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UBC Theses and Dissertations

Maladaptive behavior of mentally retarded adults : a comparison of two measures Gardner, JoAnne Marie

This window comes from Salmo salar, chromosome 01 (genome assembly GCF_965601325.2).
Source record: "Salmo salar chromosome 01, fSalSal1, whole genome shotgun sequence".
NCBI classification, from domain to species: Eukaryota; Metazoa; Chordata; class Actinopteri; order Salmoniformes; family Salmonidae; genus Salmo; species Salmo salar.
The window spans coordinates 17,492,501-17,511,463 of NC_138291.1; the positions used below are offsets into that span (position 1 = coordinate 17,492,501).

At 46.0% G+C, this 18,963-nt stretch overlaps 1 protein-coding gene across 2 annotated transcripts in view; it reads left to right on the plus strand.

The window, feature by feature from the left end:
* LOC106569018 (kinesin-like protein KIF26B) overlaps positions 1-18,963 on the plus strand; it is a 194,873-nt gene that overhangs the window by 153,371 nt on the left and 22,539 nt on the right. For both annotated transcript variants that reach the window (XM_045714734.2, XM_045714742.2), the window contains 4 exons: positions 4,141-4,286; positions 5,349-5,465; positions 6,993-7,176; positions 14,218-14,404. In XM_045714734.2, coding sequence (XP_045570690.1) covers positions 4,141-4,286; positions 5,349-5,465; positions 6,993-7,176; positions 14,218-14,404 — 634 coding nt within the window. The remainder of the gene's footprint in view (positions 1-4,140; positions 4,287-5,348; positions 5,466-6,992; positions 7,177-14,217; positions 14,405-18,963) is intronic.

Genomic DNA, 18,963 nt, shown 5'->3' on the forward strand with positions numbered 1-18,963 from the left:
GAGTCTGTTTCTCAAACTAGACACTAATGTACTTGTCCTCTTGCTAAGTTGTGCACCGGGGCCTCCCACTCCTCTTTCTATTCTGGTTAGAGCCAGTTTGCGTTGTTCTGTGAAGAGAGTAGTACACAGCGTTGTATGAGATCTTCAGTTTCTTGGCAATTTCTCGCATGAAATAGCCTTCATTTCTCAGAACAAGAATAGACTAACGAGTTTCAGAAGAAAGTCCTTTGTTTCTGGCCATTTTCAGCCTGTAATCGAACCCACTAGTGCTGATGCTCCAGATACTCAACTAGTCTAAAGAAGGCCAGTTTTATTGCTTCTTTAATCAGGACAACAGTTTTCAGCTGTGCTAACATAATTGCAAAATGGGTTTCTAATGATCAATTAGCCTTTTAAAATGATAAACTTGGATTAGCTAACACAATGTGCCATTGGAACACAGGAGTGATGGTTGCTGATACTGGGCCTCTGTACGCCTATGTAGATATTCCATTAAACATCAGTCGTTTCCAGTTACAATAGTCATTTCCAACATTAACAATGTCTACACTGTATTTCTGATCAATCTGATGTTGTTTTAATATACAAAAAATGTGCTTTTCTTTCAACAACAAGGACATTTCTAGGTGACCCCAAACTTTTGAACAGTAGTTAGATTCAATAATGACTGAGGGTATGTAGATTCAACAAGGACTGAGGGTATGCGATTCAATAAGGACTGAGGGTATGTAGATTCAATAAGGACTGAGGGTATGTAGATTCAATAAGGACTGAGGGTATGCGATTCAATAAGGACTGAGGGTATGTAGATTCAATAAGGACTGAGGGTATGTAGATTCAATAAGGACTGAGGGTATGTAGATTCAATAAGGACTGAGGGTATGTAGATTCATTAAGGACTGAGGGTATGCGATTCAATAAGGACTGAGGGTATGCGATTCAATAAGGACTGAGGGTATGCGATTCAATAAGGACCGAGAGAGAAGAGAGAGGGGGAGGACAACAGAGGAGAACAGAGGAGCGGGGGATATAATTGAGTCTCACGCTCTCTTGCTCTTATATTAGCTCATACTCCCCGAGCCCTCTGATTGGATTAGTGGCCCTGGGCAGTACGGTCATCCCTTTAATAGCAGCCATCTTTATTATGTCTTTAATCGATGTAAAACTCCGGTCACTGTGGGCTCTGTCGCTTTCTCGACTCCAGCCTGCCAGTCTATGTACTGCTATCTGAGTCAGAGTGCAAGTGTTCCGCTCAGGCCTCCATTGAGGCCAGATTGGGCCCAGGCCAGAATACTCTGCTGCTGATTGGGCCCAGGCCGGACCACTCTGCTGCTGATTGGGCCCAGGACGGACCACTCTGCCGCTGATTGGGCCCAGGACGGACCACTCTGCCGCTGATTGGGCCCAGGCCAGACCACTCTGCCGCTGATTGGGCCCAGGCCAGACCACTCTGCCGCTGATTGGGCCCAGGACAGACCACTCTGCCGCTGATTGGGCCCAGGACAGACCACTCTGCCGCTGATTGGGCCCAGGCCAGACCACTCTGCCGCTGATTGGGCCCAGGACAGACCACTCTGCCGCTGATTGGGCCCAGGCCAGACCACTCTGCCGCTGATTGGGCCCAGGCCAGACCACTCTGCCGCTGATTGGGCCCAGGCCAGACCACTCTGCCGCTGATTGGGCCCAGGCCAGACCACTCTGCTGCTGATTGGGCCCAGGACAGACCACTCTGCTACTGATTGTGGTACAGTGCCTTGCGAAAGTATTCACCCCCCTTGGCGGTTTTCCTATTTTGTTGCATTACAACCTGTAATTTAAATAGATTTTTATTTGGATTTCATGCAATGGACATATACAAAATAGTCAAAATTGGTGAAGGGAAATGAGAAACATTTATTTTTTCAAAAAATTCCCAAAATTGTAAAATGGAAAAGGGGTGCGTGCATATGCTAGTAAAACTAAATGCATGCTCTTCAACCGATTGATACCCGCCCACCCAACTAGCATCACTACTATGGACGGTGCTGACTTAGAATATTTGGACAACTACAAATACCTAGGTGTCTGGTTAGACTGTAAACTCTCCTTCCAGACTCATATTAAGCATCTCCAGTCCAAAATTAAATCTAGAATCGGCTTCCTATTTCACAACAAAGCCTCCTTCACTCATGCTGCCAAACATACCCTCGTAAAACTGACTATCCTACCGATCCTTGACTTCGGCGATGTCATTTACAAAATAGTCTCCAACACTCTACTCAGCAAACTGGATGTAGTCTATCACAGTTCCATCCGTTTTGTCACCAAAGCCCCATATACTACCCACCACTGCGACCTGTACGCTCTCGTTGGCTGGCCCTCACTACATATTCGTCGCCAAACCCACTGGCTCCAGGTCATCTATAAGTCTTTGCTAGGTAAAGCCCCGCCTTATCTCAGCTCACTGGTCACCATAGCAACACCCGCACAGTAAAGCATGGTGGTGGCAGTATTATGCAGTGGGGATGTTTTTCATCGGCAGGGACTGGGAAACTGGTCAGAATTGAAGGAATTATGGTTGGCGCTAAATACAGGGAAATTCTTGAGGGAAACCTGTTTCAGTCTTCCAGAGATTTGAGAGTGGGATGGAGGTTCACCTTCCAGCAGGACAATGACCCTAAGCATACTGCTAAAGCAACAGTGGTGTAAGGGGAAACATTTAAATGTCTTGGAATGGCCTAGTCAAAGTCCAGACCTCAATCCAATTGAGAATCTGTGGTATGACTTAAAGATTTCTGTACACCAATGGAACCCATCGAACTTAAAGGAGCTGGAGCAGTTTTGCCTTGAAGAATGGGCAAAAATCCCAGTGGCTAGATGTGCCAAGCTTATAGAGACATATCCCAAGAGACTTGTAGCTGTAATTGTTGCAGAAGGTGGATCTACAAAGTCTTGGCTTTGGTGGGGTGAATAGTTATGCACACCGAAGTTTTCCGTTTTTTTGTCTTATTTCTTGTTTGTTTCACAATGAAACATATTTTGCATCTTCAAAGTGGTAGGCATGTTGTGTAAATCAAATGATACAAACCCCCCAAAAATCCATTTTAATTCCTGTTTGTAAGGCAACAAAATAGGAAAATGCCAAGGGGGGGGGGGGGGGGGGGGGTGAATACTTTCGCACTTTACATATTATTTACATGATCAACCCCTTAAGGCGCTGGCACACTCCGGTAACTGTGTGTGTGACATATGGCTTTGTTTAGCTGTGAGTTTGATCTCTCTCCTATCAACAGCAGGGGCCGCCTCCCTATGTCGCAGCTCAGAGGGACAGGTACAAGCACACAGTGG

Since 1973, Adaptive Behavior has been recommended by the American Association of Mental Deficiency as an important measure for classifying mentally retarded subjects. Recently, the literature has supported the use of maladaptive behavior measures to improve further this classification. However, problems result when attempting to assess maladaptive behavior. The AAMD Behavior Scale Part II (ABS) has a recorded interrater reliability of .57. The Maladaptive Behavior Profile, (MBP) a recently developed scale, has no validity and reliability information. The purpose of this study was to attempt to increase the reliability of the ABS Part II by modifying the scoring procedure. For example, the terms "none", "occasionally", and "frequently" were replaced with "none", "daily", "weekly", "monthly", "yearly". The second purpose of this study was to estimate the reliability of the MBP along with attempting to assess its validity. Also, the items of both scales were analyzed to provide further suggestions for modifications to the scales which will serve to enhance their utility. Finally, this study attempted to estimate the relationship maladaptive behavior (as measured by ABS total scores) had with placement, intelligence, length of institutionalization, sex, age, and etiology. A sample of 97 mentally retarded ambulatory adults residing in an institution were assessed using the ABS Part II (modified) and the MBP. Two raters familiar with the individual subject independently completed both scales. A sample of 32 subjects, selected from the 97 in sample 1, had the original ABS Part II rated independently by two additional raters. Observations were conducted on these 32 subjects in an attempt to validate the findings with the MBP. Biodemographic information (age, sex, etiology, etc.) was obtained from the resident's files. The results of this study revealed an interrater reliability of .706 for the modified version and a .448 interrater reliability coefficient for the original ABS. A rather low interrater reliability coefficient of .336 (severity) and .324 (Intervention) was found for the MBP. The item analysis information for the ABS modified and original and MBP revealed that many of the items were not discriminating among the institutionalized adults in the sample. Because of the low interrater reliability of the MBP and the Behavior Observation Checklist, a predictive criterion validity study was not conducted. However, a content validity summary provided guidelines for modifying the scale. Reason for admittance and placement were the only two biodemographic variables that reached significance when correlated with Maladaptive behavior. In conclusion, the modifications made to the ABS Part II greatly enhanced the reliability. The MBP, while still in the experimental stages, needs further modifications made to format, scoring, and the item pool in order to make it more reliable and effective as a programming instrument.

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